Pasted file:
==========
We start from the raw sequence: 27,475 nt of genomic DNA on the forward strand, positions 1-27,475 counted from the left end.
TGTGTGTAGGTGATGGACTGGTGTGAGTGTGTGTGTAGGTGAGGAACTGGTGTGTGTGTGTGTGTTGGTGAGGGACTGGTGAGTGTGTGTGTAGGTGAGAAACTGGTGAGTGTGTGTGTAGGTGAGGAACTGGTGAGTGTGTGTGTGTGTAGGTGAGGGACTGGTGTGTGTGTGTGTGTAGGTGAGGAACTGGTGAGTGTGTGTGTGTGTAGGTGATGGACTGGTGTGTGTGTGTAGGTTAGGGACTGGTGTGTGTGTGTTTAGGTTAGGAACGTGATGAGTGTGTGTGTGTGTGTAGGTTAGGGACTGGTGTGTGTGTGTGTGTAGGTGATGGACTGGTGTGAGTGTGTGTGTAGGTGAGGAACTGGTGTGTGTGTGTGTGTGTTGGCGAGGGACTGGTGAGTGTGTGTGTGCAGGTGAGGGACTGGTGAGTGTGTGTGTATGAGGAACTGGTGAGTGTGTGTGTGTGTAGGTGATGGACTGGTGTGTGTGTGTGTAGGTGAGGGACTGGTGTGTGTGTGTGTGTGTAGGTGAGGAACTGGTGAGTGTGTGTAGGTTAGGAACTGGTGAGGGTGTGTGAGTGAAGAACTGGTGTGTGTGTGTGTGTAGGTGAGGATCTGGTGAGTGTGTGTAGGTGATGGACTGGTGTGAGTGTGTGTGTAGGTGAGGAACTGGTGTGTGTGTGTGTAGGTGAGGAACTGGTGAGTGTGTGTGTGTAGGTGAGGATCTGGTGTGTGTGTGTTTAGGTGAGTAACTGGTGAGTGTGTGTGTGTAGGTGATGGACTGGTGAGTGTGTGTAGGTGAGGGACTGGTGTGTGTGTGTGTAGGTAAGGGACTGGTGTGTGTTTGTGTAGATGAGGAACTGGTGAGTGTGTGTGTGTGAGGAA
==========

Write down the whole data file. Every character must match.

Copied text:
We start from the raw sequence: 27,475 nt of genomic DNA on the forward strand, positions 1-27,475 counted from the left end.
TGTGTGTAGGTGATGGACTGGTGTGAGTGTGTGTGTAGGTGAGGAACTGGTGTGTGTGTGTGTGTTGGTGAGGGACTGGTGAGTGTGTGTGTAGGTGAGAAACTGGTGAGTGTGTGTGTAGGTGAGGAACTGGTGAGTGTGTGTGTGTGTAGGTGAGGGACTGGTGTGTGTGTGTGTGTAGGTGAGGAACTGGTGAGTGTGTGTGTGTGTAGGTGATGGACTGGTGTGTGTGTGTAGGTTAGGGACTGGTGTGTGTGTGTTTAGGTTAGGAACGTGATGAGTGTGTGTGTGTGTGTAGGTTAGGGACTGGTGTGTGTGTGTGTGTAGGTGATGGACTGGTGTGAGTGTGTGTGTAGGTGAGGAACTGGTGTGTGTGTGTGTGTGTTGGCGAGGGACTGGTGAGTGTGTGTGTGCAGGTGAGGGACTGGTGAGTGTGTGTGTATGAGGAACTGGTGAGTGTGTGTGTGTGTAGGTGATGGACTGGTGTGTGTGTGTGTAGGTGAGGGACTGGTGTGTGTGTGTGTGTGTAGGTGAGGAACTGGTGAGTGTGTGTAGGTTAGGAACTGGTGAGGGTGTGTGAGTGAAGAACTGGTGTGTGTGTGTGTGTAGGTGAGGATCTGGTGAGTGTGTGTAGGTGATGGACTGGTGTGAGTGTGTGTGTAGGTGAGGAACTGGTGTGTGTGTGTGTAGGTGAGGAACTGGTGAGTGTGTGTGTGTAGGTGAGGATCTGGTGTGTGTGTGTTTAGGTGAGTAACTGGTGAGTGTGTGTGTGTAGGTGATGGACTGGTGAGTGTGTGTAGGTGAGGGACTGGTGTGTGTGTGTGTAGGTAAGGGACTGGTGTGTGTTTGTGTAGATGAGGAACTGGTGAGTGTGTGTGTGTGAGGAA